Despite being most commonly recognized for the cessation of monthly period, menopause symptoms, unfortunately, involve far more than simply an ending of the regular monthly cycle. Other menopause symptoms include hot flashes, night sweats, anxiety, sore joints, forgetfulness, digestive problems, fatigue and dizziness. While is often a consequence of struggling to deal with all the other menopause symptoms a woman may be facing, these can be disturbing as they are capable of disrupting a healthy quality of life. Read over the following page for more information on handling the symptoms of fatigue and dizziness.
What is Fatigue and Dizziness?
Fatigue can describe a range of things related to lethargy and general tiredness. Fatigue can be both physical and mental, characterized by the inability to function at the level of your normal abilities. People suffering from mental fatigue will often simply feel sleepy.
Dizziness can describe two distinct sensations. The first is the feeling of lightheadedness as if you are about to faint or pass out. The second is a feeling of vertigo, the feeling that you or your surroundings are moving when there is no actual movement. At its worst, dizziness can cause nausea and even vomiting.
What are the Causes of Fatigue and Dizziness?
During the fluctuating hormones period of menopause, there are a range of things that can cause fatigue and dizziness. For example:
Estrogen deficiency. A lack of estrogen in the body can cause insomnia, and low estrogen levels can thus lead to dizziness, tiredness, depression and an inability to concentrate.
Progesterone deficiency. The decrease in progesterone hormone during menopause can result in imbalances leading to feelings of sickness and fatigue. Normally progesterone helps boost the libido and keep energy levels up.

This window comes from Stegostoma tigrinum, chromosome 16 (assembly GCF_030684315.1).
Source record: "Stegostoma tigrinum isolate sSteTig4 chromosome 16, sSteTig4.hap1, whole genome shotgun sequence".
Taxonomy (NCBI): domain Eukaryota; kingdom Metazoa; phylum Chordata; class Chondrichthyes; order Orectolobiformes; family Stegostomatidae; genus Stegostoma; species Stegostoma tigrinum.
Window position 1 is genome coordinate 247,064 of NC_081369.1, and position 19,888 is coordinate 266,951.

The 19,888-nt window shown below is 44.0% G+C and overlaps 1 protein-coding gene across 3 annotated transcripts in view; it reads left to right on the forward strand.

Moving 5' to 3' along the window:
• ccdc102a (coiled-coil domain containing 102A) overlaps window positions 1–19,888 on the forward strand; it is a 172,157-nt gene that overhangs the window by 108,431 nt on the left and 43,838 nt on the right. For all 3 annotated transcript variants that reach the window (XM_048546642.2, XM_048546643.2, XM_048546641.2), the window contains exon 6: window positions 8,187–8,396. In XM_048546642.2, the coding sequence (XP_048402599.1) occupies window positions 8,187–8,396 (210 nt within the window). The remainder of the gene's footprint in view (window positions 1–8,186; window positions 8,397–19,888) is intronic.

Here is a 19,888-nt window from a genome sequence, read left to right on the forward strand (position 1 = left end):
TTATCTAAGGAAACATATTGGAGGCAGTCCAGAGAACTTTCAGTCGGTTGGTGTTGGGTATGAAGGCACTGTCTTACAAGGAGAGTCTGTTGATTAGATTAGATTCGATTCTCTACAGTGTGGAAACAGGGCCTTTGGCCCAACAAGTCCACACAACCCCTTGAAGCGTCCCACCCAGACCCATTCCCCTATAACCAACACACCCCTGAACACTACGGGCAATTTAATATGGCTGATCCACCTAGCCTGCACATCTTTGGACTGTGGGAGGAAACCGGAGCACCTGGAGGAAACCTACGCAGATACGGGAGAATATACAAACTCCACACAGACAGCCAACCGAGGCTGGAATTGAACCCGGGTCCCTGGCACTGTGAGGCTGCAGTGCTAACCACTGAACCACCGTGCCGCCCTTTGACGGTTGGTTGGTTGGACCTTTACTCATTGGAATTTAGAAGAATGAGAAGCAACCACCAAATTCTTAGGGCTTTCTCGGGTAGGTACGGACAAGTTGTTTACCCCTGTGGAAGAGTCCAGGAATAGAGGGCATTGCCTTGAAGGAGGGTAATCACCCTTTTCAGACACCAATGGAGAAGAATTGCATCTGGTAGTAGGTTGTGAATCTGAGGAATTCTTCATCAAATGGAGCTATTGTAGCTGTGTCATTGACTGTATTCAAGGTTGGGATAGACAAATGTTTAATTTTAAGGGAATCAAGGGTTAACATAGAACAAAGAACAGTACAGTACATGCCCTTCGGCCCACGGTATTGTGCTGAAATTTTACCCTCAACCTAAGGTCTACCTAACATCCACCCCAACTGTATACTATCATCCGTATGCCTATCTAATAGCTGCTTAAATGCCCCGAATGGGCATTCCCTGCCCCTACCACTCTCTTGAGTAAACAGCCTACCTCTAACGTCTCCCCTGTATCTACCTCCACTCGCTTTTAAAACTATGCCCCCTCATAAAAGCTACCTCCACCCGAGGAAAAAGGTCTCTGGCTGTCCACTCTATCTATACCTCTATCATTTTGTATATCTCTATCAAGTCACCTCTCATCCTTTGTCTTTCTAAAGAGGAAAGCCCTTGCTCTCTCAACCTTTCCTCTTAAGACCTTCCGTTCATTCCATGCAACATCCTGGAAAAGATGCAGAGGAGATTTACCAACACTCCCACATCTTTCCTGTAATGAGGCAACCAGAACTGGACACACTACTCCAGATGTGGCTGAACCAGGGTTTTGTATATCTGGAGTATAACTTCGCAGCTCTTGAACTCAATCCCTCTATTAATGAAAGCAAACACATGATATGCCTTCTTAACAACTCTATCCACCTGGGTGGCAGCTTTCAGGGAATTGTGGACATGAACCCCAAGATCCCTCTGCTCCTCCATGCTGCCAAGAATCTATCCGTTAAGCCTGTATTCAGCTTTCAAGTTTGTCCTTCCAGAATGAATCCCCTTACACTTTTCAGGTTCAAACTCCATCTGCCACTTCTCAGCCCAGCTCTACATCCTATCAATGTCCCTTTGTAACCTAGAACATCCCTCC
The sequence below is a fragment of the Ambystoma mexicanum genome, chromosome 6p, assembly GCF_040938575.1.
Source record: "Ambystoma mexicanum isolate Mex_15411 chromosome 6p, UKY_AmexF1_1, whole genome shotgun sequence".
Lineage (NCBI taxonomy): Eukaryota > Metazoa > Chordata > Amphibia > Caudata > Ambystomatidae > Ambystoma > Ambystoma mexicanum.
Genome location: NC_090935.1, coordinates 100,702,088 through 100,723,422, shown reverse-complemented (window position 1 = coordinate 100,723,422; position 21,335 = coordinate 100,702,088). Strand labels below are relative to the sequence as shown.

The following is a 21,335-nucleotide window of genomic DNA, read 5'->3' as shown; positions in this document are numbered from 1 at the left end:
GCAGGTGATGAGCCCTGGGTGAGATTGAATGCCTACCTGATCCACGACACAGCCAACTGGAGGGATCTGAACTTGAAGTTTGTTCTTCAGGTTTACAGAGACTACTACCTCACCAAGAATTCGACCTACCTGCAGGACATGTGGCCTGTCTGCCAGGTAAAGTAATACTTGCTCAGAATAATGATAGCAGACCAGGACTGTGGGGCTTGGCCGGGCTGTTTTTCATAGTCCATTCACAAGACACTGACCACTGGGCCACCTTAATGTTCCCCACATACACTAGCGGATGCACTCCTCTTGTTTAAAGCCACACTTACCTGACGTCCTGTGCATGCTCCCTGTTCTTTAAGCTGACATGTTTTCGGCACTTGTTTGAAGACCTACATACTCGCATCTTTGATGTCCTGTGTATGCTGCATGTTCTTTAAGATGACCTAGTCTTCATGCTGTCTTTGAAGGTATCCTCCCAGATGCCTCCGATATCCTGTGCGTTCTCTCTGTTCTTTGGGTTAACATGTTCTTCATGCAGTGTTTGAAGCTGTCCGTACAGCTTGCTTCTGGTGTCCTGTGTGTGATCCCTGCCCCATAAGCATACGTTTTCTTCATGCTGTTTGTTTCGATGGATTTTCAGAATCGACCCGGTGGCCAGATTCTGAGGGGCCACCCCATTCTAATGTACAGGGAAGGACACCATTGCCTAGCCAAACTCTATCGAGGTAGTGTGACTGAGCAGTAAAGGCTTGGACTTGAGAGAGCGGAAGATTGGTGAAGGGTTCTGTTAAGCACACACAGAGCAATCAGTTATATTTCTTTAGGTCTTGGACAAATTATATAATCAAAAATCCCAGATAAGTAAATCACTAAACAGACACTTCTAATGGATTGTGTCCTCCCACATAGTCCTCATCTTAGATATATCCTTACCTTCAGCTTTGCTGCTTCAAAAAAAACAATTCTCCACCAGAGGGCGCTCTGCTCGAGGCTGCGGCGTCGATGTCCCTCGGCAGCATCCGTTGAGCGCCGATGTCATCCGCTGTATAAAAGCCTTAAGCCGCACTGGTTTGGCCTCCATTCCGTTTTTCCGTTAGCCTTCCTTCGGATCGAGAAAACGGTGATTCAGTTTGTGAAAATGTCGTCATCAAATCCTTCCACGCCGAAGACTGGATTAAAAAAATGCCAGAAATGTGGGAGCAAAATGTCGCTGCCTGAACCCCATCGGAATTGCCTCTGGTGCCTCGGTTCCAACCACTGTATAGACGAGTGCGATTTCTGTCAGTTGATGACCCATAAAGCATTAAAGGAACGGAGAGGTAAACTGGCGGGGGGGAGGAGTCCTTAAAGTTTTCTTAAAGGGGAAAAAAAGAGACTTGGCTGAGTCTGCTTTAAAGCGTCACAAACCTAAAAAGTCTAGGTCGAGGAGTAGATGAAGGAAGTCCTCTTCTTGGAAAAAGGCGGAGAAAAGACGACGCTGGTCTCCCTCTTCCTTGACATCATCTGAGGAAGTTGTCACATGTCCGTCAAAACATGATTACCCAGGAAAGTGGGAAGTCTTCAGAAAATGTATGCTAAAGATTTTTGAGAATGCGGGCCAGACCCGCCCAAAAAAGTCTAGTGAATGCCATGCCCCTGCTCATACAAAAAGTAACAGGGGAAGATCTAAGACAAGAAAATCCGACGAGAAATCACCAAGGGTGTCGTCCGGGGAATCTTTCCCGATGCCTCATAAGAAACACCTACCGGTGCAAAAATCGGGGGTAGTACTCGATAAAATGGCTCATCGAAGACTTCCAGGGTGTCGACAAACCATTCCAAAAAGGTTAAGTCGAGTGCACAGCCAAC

Hypothyroidism. Some women going through menopause develop problems with their thyroid, or a disorder called hypothyroidism, which can make you feel tired and cause hearing and sight problems as well.
Vertigo. Dizziness is a common result of a decrease in estrogen and progesterone levels. This is also described as vertigo.
During menopause a woman's bones lose their ability to use calcium as efficiently as in the past. As the bones become progressively weaker, women often experience a slight energy loss. This is just one of the factors that contribute to what is commonly known as menopause fatigue.
What Can be Done about Fatigue and Dizziness?
Because the symptoms of menopause are so often related to the problems of hormonal imbalance and estrogen deficiency, the simplest and most effective solution to alleviating these symptoms is to restore hormone levels to normal. This can be done in a variety of ways. The first, and irrespective steps, involves making sure that you have a healthy, consistent and sustainable exercise and diet regime.
As simple as it sounds, it is absolutely imperative that the body is fit and healthy so it can support the re-growth of hormones. The second step can involve taking either artificial estrogen products or medicines that help the body stimulate the production of its own hormones. The latter, through the use of alternative medicines, is becoming increasingly popular, given that they are not typically associated with the side effects that occur in other estrogen supplements.
For more specific information on the treatments for fatigue and dizziness click on the following link.
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